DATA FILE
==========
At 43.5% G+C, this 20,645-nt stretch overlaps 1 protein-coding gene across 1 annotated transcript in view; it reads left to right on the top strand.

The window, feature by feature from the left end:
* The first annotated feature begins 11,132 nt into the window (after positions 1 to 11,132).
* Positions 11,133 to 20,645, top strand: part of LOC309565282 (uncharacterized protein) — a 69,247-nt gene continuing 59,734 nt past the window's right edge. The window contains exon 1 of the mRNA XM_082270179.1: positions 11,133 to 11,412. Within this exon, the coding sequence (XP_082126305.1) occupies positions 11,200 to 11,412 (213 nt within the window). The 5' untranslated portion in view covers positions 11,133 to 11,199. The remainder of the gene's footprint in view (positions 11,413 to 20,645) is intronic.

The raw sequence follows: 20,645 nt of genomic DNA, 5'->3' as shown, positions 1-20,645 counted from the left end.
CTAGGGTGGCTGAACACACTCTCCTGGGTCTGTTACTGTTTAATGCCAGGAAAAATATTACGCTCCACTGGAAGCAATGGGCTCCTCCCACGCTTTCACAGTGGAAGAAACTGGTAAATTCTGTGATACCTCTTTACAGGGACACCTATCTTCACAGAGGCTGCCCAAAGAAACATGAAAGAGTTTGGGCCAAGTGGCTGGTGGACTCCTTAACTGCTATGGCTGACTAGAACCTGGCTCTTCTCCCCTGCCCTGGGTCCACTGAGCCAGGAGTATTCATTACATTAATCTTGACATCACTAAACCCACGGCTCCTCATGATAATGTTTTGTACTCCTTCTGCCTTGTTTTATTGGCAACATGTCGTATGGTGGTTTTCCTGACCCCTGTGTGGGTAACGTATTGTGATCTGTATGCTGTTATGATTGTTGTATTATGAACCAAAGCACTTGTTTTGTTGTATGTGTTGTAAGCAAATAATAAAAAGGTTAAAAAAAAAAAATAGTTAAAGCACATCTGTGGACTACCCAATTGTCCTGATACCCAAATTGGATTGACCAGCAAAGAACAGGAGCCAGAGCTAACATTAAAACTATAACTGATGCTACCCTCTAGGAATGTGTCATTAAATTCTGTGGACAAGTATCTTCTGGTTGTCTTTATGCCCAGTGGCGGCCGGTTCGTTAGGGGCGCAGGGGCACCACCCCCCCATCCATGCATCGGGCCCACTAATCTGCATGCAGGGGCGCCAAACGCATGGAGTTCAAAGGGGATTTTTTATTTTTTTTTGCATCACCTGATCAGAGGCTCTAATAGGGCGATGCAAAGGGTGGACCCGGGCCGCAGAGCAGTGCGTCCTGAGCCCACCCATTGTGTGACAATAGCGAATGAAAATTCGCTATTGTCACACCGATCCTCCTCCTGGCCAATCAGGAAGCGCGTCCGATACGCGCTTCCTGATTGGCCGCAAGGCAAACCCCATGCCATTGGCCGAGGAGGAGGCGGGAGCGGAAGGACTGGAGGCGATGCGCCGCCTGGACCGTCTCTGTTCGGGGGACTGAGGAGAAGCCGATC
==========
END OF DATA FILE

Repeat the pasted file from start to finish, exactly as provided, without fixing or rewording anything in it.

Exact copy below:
At 43.5% G+C, this 20,645-nt stretch overlaps 1 protein-coding gene across 1 annotated transcript in view; it reads left to right on the top strand.

The window, feature by feature from the left end:
* The first annotated feature begins 11,132 nt into the window (after positions 1 to 11,132).
* Positions 11,133 to 20,645, top strand: part of LOC309565282 (uncharacterized protein) — a 69,247-nt gene continuing 59,734 nt past the window's right edge. The window contains exon 1 of the mRNA XM_082270179.1: positions 11,133 to 11,412. Within this exon, the coding sequence (XP_082126305.1) occupies positions 11,200 to 11,412 (213 nt within the window). The 5' untranslated portion in view covers positions 11,133 to 11,199. The remainder of the gene's footprint in view (positions 11,413 to 20,645) is intronic.

The raw sequence follows: 20,645 nt of genomic DNA, 5'->3' as shown, positions 1-20,645 counted from the left end.
CTAGGGTGGCTGAACACACTCTCCTGGGTCTGTTACTGTTTAATGCCAGGAAAAATATTACGCTCCACTGGAAGCAATGGGCTCCTCCCACGCTTTCACAGTGGAAGAAACTGGTAAATTCTGTGATACCTCTTTACAGGGACACCTATCTTCACAGAGGCTGCCCAAAGAAACATGAAAGAGTTTGGGCCAAGTGGCTGGTGGACTCCTTAACTGCTATGGCTGACTAGAACCTGGCTCTTCTCCCCTGCCCTGGGTCCACTGAGCCAGGAGTATTCATTACATTAATCTTGACATCACTAAACCCACGGCTCCTCATGATAATGTTTTGTACTCCTTCTGCCTTGTTTTATTGGCAACATGTCGTATGGTGGTTTTCCTGACCCCTGTGTGGGTAACGTATTGTGATCTGTATGCTGTTATGATTGTTGTATTATGAACCAAAGCACTTGTTTTGTTGTATGTGTTGTAAGCAAATAATAAAAAGGTTAAAAAAAAAAAATAGTTAAAGCACATCTGTGGACTACCCAATTGTCCTGATACCCAAATTGGATTGACCAGCAAAGAACAGGAGCCAGAGCTAACATTAAAACTATAACTGATGCTACCCTCTAGGAATGTGTCATTAAATTCTGTGGACAAGTATCTTCTGGTTGTCTTTATGCCCAGTGGCGGCCGGTTCGTTAGGGGCGCAGGGGCACCACCCCCCCATCCATGCATCGGGCCCACTAATCTGCATGCAGGGGCGCCAAACGCATGGAGTTCAAAGGGGATTTTTTATTTTTTTTTGCATCACCTGATCAGAGGCTCTAATAGGGCGATGCAAAGGGTGGACCCGGGCCGCAGAGCAGTGCGTCCTGAGCCCACCCATTGTGTGACAATAGCGAATGAAAATTCGCTATTGTCACACCGATCCTCCTCCTGGCCAATCAGGAAGCGCGTCCGATACGCGCTTCCTGATTGGCCGCAAGGCAAACCCCATGCCATTGGCCGAGGAGGAGGCGGGAGCGGAAGGACTGGAGGCGATGCGCCGCCTGGACCGTCTCTGTTCGGGGGACTGAGGAGAAGCCGATC